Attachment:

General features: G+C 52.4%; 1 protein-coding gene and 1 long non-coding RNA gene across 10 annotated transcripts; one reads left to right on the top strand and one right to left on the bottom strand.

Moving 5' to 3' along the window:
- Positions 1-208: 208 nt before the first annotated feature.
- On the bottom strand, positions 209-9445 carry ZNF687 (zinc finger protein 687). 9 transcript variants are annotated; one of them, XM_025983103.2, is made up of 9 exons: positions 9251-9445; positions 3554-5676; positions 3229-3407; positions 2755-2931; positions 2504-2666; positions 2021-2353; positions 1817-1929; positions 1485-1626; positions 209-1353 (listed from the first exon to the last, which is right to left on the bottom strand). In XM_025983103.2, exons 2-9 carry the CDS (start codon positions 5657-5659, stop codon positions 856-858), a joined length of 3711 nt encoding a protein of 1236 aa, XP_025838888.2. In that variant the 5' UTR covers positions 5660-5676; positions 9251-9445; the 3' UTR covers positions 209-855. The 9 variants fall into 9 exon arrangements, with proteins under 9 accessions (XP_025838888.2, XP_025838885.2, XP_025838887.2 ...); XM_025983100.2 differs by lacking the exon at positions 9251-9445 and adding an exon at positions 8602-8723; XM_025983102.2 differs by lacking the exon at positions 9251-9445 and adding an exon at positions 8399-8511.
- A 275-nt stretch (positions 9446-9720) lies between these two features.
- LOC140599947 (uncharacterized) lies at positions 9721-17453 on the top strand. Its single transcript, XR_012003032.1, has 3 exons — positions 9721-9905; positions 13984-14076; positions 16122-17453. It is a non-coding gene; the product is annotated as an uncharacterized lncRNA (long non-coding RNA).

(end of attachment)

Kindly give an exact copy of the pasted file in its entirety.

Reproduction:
General features: G+C 52.4%; 1 protein-coding gene and 1 long non-coding RNA gene across 10 annotated transcripts; one reads left to right on the top strand and one right to left on the bottom strand.

Moving 5' to 3' along the window:
- Positions 1-208: 208 nt before the first annotated feature.
- On the bottom strand, positions 209-9445 carry ZNF687 (zinc finger protein 687). 9 transcript variants are annotated; one of them, XM_025983103.2, is made up of 9 exons: positions 9251-9445; positions 3554-5676; positions 3229-3407; positions 2755-2931; positions 2504-2666; positions 2021-2353; positions 1817-1929; positions 1485-1626; positions 209-1353 (listed from the first exon to the last, which is right to left on the bottom strand). In XM_025983103.2, exons 2-9 carry the CDS (start codon positions 5657-5659, stop codon positions 856-858), a joined length of 3711 nt encoding a protein of 1236 aa, XP_025838888.2. In that variant the 5' UTR covers positions 5660-5676; positions 9251-9445; the 3' UTR covers positions 209-855. The 9 variants fall into 9 exon arrangements, with proteins under 9 accessions (XP_025838888.2, XP_025838885.2, XP_025838887.2 ...); XM_025983100.2 differs by lacking the exon at positions 9251-9445 and adding an exon at positions 8602-8723; XM_025983102.2 differs by lacking the exon at positions 9251-9445 and adding an exon at positions 8399-8511.
- A 275-nt stretch (positions 9446-9720) lies between these two features.
- LOC140599947 (uncharacterized) lies at positions 9721-17453 on the top strand. Its single transcript, XR_012003032.1, has 3 exons — positions 9721-9905; positions 13984-14076; positions 16122-17453. It is a non-coding gene; the product is annotated as an uncharacterized lncRNA (long non-coding RNA).